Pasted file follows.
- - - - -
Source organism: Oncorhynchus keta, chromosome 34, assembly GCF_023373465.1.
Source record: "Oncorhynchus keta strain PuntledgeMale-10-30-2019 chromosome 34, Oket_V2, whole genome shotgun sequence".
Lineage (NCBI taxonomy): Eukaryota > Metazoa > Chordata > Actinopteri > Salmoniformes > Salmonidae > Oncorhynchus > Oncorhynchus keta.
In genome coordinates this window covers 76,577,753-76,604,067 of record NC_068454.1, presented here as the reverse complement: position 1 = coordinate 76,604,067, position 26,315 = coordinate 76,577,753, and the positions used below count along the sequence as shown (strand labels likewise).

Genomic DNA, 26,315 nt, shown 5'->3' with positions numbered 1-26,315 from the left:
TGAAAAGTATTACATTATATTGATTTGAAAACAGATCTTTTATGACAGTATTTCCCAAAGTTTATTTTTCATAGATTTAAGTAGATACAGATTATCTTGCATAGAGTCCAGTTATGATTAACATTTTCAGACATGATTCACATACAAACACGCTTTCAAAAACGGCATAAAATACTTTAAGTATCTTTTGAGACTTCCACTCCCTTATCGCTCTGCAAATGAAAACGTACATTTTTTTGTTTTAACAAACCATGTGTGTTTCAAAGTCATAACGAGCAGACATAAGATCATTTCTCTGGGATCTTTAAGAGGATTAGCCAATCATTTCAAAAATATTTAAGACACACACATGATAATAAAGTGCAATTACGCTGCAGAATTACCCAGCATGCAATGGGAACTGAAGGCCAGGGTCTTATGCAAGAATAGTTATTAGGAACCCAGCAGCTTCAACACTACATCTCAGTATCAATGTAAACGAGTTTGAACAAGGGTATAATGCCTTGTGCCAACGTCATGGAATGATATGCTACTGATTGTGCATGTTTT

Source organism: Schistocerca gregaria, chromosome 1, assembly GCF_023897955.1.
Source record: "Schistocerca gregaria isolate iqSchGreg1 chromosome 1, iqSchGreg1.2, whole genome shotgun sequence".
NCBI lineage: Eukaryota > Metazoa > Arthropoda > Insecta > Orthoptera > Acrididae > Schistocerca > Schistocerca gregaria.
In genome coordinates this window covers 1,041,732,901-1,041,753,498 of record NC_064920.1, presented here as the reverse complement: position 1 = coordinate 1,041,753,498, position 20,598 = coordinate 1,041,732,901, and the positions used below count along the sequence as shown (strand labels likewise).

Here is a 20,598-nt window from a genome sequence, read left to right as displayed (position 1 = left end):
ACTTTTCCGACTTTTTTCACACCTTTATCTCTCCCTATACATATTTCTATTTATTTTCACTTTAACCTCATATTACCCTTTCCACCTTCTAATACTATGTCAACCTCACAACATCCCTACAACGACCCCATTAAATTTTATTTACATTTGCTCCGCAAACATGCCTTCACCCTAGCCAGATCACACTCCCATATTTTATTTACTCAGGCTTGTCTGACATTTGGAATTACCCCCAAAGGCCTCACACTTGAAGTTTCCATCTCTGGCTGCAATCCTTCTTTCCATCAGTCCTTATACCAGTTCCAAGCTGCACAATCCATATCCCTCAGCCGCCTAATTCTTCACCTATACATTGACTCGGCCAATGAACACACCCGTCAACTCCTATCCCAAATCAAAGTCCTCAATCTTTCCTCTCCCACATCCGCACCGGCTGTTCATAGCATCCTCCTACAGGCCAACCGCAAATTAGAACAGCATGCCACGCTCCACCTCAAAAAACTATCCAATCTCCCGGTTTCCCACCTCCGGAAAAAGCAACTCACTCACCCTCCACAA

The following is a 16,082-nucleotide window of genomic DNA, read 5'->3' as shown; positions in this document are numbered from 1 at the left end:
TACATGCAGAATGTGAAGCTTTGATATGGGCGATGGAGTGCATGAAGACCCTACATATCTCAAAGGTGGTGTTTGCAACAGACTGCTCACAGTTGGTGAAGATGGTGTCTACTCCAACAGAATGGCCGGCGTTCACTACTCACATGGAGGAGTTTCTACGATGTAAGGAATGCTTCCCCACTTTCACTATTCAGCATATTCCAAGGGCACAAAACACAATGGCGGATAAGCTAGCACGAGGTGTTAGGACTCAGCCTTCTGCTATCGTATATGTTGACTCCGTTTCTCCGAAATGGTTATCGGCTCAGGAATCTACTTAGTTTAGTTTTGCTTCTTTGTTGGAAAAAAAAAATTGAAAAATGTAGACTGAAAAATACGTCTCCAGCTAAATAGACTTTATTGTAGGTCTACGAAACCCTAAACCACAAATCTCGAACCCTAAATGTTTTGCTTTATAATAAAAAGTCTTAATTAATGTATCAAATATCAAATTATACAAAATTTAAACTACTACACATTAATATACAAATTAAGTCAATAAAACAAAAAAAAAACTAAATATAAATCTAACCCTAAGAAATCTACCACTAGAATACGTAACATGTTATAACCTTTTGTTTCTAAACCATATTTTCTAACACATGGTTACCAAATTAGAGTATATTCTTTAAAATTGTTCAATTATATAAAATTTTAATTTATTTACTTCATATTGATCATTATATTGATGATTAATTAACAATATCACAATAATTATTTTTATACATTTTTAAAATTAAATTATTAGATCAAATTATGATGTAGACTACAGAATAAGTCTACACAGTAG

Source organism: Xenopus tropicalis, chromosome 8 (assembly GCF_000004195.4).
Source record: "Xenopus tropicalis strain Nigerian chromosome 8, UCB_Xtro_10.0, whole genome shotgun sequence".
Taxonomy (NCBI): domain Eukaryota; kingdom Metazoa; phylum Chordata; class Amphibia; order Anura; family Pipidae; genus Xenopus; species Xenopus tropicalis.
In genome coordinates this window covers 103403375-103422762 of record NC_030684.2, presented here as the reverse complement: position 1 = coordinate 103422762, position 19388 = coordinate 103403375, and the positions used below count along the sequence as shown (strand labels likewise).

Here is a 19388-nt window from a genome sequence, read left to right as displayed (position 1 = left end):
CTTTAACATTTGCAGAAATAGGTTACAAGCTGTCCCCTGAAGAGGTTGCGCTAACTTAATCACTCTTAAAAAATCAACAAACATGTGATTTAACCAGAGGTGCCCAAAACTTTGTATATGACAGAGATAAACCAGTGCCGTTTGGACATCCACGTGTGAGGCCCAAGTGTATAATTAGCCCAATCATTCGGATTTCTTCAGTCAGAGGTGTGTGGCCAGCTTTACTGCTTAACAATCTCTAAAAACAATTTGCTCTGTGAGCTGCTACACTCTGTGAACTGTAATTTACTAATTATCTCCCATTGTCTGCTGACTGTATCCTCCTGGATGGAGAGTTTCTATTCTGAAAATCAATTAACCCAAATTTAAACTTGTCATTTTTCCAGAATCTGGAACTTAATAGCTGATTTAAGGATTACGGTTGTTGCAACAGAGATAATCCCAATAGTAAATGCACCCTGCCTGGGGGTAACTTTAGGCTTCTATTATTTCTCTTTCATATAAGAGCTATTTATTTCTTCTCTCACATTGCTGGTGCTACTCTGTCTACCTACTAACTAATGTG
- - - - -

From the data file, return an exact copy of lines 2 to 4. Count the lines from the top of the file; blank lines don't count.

Source record: "Oncorhynchus keta strain PuntledgeMale-10-30-2019 chromosome 34, Oket_V2, whole genome shotgun sequence".
Lineage (NCBI taxonomy): Eukaryota > Metazoa > Chordata > Actinopteri > Salmoniformes > Salmonidae > Oncorhynchus > Oncorhynchus keta.
In genome coordinates this window covers 76,577,753-76,604,067 of record NC_068454.1, presented here as the reverse complement: position 1 = coordinate 76,604,067, position 26,315 = coordinate 76,577,753, and the positions used below count along the sequence as shown (strand labels likewise).